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Tipsheet

Los Angeles' Latest Initiative Will Destroy Its Hotel Industry

AP Photo/Jae C. Hong

Do liberals guide all facets of public policy based on feelings? They do. You probably already know this, but for those in the back—here’s a classic case of people putting feelings before facts and rationale. Here’s a scenario: you’re enjoying a nice vacation to Los Angeles and wake up to find hobos everywhere in the hotel. How did they get there? A new voter initiative will force hotels to post the number of vacancies available, which will then be occupied by the homeless. It's been called “the dumbest measure” to ever come before the city’s council on the matter. There were two options for the governing body: adopt the ordinance or leave it up to the voters to decide. The council opted for the latter, with the vote to be held on March 5, 2024 (via LA Mag):

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The Los Angeles City Council rejected a proposal Friday morning that would force hotels to report vacant rooms, by 2 p.m. daily, so homeless people can use government vouchers to stay in them.

The ordinance was proposed by UNITE HERE Local 11, a union representing over 32,000 workers in California’s hospitality industry—perhaps most famously at Chateau Marmont and Dodger Stadium—which secured enough signatures for the council to vote on the measure.

According to a document released by the Office of the City Clerk last February, “The ordinance would create a program, subject to funding availability, to place unhoused individuals in vacant hotel rooms. A hotel would be prohibited from refusing lodging to program participants.”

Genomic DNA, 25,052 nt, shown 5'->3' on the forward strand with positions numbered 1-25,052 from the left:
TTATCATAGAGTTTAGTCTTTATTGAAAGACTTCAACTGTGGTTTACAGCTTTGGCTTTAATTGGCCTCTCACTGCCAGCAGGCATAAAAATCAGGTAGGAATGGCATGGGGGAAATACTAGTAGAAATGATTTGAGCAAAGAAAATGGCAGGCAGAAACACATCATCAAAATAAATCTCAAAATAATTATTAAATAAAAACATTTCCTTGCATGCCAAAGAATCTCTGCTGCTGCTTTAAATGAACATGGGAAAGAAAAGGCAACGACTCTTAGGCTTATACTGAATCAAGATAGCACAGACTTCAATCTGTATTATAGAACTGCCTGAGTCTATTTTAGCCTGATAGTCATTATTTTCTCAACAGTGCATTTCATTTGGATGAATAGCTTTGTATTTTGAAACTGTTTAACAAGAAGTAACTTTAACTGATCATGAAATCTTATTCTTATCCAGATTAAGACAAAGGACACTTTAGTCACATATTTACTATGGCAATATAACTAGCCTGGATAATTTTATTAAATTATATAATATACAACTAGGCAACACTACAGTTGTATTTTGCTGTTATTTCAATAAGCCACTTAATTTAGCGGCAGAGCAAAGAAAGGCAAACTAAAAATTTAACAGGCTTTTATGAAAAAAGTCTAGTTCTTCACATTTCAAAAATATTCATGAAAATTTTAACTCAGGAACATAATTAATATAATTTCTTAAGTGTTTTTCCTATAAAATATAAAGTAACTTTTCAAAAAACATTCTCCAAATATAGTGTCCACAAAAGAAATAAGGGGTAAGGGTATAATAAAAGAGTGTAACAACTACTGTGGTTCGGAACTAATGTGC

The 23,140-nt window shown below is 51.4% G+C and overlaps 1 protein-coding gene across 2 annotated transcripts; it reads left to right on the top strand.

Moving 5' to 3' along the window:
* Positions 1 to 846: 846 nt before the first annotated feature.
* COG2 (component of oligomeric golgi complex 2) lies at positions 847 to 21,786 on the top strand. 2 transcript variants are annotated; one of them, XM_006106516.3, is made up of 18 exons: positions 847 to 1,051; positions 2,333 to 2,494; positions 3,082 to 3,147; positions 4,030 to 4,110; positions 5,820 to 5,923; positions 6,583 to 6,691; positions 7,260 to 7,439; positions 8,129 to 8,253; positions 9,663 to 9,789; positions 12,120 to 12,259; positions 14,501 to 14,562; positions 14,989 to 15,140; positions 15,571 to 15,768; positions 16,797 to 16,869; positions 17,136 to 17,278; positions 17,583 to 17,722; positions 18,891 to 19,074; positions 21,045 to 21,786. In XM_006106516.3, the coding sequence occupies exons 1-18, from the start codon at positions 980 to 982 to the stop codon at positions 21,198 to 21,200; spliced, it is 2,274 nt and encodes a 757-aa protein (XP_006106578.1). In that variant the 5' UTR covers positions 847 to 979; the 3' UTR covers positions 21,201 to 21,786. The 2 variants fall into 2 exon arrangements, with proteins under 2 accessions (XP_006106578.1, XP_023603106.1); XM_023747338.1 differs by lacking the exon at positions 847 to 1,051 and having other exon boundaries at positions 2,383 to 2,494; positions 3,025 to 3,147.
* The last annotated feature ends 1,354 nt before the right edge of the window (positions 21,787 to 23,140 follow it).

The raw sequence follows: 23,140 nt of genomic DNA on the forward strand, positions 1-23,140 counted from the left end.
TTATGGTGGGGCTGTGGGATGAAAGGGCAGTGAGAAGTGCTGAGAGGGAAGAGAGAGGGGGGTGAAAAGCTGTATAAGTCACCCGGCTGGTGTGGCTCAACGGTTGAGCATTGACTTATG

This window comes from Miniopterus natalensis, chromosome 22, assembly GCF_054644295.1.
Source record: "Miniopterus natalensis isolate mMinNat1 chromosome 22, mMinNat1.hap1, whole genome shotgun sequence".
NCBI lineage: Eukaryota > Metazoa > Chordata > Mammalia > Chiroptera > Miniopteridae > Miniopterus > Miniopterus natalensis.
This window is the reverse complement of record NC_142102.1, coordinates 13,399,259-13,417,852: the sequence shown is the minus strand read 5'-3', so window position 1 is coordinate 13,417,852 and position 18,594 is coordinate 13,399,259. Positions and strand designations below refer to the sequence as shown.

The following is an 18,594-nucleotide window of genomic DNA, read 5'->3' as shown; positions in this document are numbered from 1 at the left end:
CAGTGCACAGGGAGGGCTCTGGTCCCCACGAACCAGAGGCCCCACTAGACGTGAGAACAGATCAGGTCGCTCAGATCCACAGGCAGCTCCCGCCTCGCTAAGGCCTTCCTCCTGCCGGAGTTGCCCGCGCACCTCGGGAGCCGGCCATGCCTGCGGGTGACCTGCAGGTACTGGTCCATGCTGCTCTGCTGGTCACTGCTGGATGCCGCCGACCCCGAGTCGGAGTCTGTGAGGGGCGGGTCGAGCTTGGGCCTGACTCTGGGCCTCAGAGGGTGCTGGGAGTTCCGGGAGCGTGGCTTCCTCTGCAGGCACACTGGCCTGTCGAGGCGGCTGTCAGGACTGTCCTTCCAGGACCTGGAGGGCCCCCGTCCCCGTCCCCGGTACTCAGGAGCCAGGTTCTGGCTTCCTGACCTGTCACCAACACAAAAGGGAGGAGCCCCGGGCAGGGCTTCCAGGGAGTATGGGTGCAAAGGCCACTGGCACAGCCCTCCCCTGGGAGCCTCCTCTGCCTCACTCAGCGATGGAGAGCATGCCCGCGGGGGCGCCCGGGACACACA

The City Council was tasked today with voting either to adopt the proposed initiative ordinance, without alteration or to adopt the ballot resolution to submit the proposed initiative ordinance, without alteration, for a public vote in the March 5, 2024 election.

The City Council voted 11-1 in favor of the latter.

Councilman Joe Buscaino told KTLA in a report that aired Thursday night ahead of the vote that he thought the plan was “the dumbest measure” he’s seen in his decade on the City Council. He described the idea as “the worst of all options” in L.A.’s struggle to solve the homeless crisis, only exacerbated by the pandemic.

“What the measure does is hurts our tourism industry, which we heavily rely on, in a time when we are getting ready for the Olympics,” Buscaino said. “It puts hotel workers in a position where they will become social workers.”

Leaders from the hotel industry also stood in opposition. 

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If passed, the hospitality industry in the city will be destroyed. Like the rest of the country, these establishments have been torpedoed by the COVID pandemic. What better way to deliver the final cut to the jugular than pack hotels filled with families and the like with the homeless? California is a blue state hellhole, but hopefully most voters will see this as just another way to destroy business in the city. 

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